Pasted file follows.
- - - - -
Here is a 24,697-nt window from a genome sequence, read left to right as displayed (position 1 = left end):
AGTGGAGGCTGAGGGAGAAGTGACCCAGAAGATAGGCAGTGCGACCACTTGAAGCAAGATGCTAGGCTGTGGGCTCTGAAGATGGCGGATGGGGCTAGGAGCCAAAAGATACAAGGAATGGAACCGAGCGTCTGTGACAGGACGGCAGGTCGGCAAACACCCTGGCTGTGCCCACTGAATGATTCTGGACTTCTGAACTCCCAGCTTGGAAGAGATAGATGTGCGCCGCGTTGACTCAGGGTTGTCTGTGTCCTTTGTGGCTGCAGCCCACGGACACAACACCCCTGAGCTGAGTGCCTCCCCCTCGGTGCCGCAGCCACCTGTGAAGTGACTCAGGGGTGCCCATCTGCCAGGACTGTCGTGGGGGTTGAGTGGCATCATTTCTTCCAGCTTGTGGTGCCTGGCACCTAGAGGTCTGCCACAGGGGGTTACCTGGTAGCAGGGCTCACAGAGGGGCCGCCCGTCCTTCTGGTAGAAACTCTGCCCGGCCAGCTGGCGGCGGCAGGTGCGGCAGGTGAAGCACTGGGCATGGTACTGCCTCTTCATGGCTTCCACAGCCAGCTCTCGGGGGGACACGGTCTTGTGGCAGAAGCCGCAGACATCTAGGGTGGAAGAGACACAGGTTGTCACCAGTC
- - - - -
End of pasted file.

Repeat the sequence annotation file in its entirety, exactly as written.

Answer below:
Here is a 24,697-nt window from a genome sequence, read left to right as displayed (position 1 = left end):
AGTGGAGGCTGAGGGAGAAGTGACCCAGAAGATAGGCAGTGCGACCACTTGAAGCAAGATGCTAGGCTGTGGGCTCTGAAGATGGCGGATGGGGCTAGGAGCCAAAAGATACAAGGAATGGAACCGAGCGTCTGTGACAGGACGGCAGGTCGGCAAACACCCTGGCTGTGCCCACTGAATGATTCTGGACTTCTGAACTCCCAGCTTGGAAGAGATAGATGTGCGCCGCGTTGACTCAGGGTTGTCTGTGTCCTTTGTGGCTGCAGCCCACGGACACAACACCCCTGAGCTGAGTGCCTCCCCCTCGGTGCCGCAGCCACCTGTGAAGTGACTCAGGGGTGCCCATCTGCCAGGACTGTCGTGGGGGTTGAGTGGCATCATTTCTTCCAGCTTGTGGTGCCTGGCACCTAGAGGTCTGCCACAGGGGGTTACCTGGTAGCAGGGCTCACAGAGGGGCCGCCCGTCCTTCTGGTAGAAACTCTGCCCGGCCAGCTGGCGGCGGCAGGTGCGGCAGGTGAAGCACTGGGCATGGTACTGCCTCTTCATGGCTTCCACAGCCAGCTCTCGGGGGGACACGGTCTTGTGGCAGAAGCCGCAGACATCTAGGGTGGAAGAGACACAGGTTGTCACCAGTC